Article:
Indien Q1

Zeit, shoppen zu gehen

Die indische Wirtschaft brummt: Konsumenten geben Geld aus. Vielbeschäftigte Brigade Road Einkaufsstraße in Bangalore, der Hauptstadt des Staates Karnataka. PHOTO GAVIN HELLIER KEYSTONE / ROBERT HARDING

During my recent trip to India, I had intensive discussions with the management of a dozen of SMEs, several analysts and fund managers. All discussions came to the same conclusion: it’s is time to go shopping in India. We did that and discovered some interesting things.

The most interesting outcome from these interactions was that majority of the Indian companies are building the capabilities and scales to address the new breed of Indian consumers and the digital demand. They are adjusting their products and services to meet the requirements of the 700 mn Indian Millennials (75% of them use smart phones).

The discussions with key infrastructure companies confirmed that there is a broad-based pick up in the infrastructure capex cycle. They have executed higher amount of order book with low amount of capital employed. The last nine months were quite robust for these companies. Moreover, the private sector capex reveals signs of recovery amid central and state government pre-election spending.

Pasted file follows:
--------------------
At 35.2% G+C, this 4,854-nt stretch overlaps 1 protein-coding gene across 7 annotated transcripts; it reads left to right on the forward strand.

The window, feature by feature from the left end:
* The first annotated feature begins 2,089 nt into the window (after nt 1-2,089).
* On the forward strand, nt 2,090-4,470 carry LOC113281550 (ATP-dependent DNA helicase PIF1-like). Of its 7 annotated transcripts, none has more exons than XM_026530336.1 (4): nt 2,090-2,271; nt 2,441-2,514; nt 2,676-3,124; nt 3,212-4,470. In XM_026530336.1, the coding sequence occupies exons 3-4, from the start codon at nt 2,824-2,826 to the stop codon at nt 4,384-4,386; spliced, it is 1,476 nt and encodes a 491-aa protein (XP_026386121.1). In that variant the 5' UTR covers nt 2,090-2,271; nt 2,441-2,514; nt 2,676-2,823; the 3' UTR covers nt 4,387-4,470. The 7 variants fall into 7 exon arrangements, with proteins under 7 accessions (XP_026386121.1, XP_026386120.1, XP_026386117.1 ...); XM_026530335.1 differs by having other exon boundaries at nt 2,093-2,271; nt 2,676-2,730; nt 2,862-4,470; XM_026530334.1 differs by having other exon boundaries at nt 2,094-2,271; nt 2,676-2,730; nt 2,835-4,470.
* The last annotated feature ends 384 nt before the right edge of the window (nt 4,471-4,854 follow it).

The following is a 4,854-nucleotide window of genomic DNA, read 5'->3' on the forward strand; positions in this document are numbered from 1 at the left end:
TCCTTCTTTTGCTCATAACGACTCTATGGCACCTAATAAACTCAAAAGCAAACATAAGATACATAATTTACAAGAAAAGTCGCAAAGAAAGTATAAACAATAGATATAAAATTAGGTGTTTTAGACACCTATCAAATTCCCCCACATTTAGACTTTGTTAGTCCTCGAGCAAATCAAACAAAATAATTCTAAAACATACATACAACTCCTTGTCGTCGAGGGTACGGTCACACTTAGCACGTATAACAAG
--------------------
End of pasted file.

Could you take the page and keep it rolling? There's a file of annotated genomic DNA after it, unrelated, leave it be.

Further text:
The companies in the consumer sector witnessed healthy revenue growth of 10-12% however their margins came under pressure due to high raw material prices and INR volatility. But moderation in raw material prices and the stability in INR witnessed since January 2019, will support the margins to recover in the next quarters.

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Ideal time to invest

My discussions with several domestic fund managers further strengthened my conviction that the next two months would be an ideal time to increase the small and mid-cap exposure. These two segments are trading at a valuation of -1 std to their long-term average. Their stock prices have come off dramatically but their longer-term value still remains intact.

Why to invest in small and mid-caps now

  1. Political uncertainty due to the elections will be soon over. Market is factoring a majority win for Mr. Modi after his strong stance against the terrorist attack, hence ensuring political continuity.
  2. RBI has abandoned its hawkish stance and has cut 25 bps in January. We expect further rate cuts as the inflation is at 19 months low. Moreover, the US Fed has changed its tone from contentious rate hikes towards patient rate stance.
  3. Infrastructure capex has started and the private capex will follow.
  4. After a severe correction is the small and mid-cap segment, the valuations have reached attractive levels right now. They are back to 2013 levels and the differential between Nifty 50 Index and Small/Mid cap Indices are at the lowest since 2008. Historically they tend to rebound strongly after reaching these level.
  5. Easing monetary policy, low inflation and a strong GDP growth prospects bode well for the SME segment.
  6. Capacity utilization at 74.8% is above 10-year average, historically above average capacity utilization propels the investment acceleration.

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